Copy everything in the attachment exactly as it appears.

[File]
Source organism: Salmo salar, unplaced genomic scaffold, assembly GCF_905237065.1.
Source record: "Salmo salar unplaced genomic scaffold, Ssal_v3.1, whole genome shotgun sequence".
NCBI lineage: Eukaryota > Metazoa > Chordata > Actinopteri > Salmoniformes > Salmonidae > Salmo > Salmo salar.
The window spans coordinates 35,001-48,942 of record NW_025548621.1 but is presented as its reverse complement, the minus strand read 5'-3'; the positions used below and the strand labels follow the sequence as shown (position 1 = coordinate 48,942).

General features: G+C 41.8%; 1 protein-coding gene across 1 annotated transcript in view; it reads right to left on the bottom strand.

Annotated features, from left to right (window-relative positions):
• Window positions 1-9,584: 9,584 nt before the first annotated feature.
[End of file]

Source organism: Salmo salar, unplaced genomic scaffold, assembly GCF_905237065.1.
Source record: "Salmo salar unplaced genomic scaffold, Ssal_v3.1, whole genome shotgun sequence".
NCBI lineage: Eukaryota > Metazoa > Chordata > Actinopteri > Salmoniformes > Salmonidae > Salmo > Salmo salar.
The window spans coordinates 35,001-48,942 of record NW_025548621.1 but is presented as its reverse complement, the minus strand read 5'-3'; the positions used below and the strand labels follow the sequence as shown (position 1 = coordinate 48,942).

General features: G+C 41.8%; 1 protein-coding gene across 1 annotated transcript in view; it reads right to left on the bottom strand.

Annotated features, from left to right (window-relative positions):
• Window positions 1-9,584: 9,584 nt before the first annotated feature.